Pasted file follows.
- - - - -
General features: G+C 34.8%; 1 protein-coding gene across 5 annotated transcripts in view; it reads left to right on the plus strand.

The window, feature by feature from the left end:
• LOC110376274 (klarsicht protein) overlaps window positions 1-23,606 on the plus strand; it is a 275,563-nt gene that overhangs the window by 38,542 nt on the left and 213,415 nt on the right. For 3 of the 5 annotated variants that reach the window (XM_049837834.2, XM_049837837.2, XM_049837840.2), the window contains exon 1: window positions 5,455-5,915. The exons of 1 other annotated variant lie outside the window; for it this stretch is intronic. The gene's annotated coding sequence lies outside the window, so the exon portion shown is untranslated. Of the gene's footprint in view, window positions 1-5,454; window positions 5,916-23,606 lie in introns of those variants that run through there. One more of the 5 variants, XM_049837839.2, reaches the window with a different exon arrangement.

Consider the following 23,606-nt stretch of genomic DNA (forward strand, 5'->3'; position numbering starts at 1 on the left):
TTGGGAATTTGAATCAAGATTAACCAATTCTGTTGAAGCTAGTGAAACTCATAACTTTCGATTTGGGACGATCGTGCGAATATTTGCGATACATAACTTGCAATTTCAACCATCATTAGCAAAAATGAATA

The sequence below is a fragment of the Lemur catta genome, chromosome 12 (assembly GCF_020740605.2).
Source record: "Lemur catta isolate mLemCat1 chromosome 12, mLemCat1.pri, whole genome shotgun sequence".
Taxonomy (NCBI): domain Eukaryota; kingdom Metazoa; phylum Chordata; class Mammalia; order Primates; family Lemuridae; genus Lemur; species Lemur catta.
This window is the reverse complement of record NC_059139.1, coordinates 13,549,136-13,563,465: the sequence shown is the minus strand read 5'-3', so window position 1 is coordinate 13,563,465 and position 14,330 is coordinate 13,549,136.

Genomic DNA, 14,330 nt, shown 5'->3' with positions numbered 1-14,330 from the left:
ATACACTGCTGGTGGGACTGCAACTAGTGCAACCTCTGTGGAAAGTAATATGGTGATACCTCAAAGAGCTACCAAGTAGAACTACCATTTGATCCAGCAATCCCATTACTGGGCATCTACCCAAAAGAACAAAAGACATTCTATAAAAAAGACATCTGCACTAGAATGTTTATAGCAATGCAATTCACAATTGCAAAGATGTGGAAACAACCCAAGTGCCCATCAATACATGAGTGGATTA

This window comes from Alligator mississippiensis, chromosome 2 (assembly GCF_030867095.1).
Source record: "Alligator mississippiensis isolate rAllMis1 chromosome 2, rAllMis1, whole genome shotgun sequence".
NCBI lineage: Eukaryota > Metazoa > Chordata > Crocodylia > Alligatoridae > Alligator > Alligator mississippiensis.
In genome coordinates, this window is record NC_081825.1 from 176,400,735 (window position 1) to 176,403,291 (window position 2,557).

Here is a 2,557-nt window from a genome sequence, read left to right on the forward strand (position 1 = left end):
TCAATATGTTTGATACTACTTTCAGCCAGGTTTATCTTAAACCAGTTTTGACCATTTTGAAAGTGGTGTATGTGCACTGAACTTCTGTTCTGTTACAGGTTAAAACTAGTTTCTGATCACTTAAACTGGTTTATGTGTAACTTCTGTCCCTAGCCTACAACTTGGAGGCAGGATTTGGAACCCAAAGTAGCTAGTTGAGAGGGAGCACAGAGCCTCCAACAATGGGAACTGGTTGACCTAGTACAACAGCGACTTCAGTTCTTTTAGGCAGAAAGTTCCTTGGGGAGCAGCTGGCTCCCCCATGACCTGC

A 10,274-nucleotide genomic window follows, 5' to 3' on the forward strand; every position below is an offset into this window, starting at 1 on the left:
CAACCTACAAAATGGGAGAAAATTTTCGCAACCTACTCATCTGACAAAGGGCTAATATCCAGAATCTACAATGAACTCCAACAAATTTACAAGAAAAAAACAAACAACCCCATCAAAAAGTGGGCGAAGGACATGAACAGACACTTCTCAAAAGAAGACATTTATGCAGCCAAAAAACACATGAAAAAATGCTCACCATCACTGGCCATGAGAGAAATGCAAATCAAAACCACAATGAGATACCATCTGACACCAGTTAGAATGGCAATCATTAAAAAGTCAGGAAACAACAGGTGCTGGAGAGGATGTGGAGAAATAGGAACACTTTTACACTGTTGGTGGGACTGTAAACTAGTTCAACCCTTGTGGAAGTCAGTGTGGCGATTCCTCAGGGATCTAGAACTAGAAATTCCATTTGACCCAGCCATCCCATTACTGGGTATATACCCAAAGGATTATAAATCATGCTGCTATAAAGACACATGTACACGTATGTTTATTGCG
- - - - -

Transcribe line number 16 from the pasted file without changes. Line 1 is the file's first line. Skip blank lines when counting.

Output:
Here is a 2,557-nt window from a genome sequence, read left to right on the forward strand (position 1 = left end):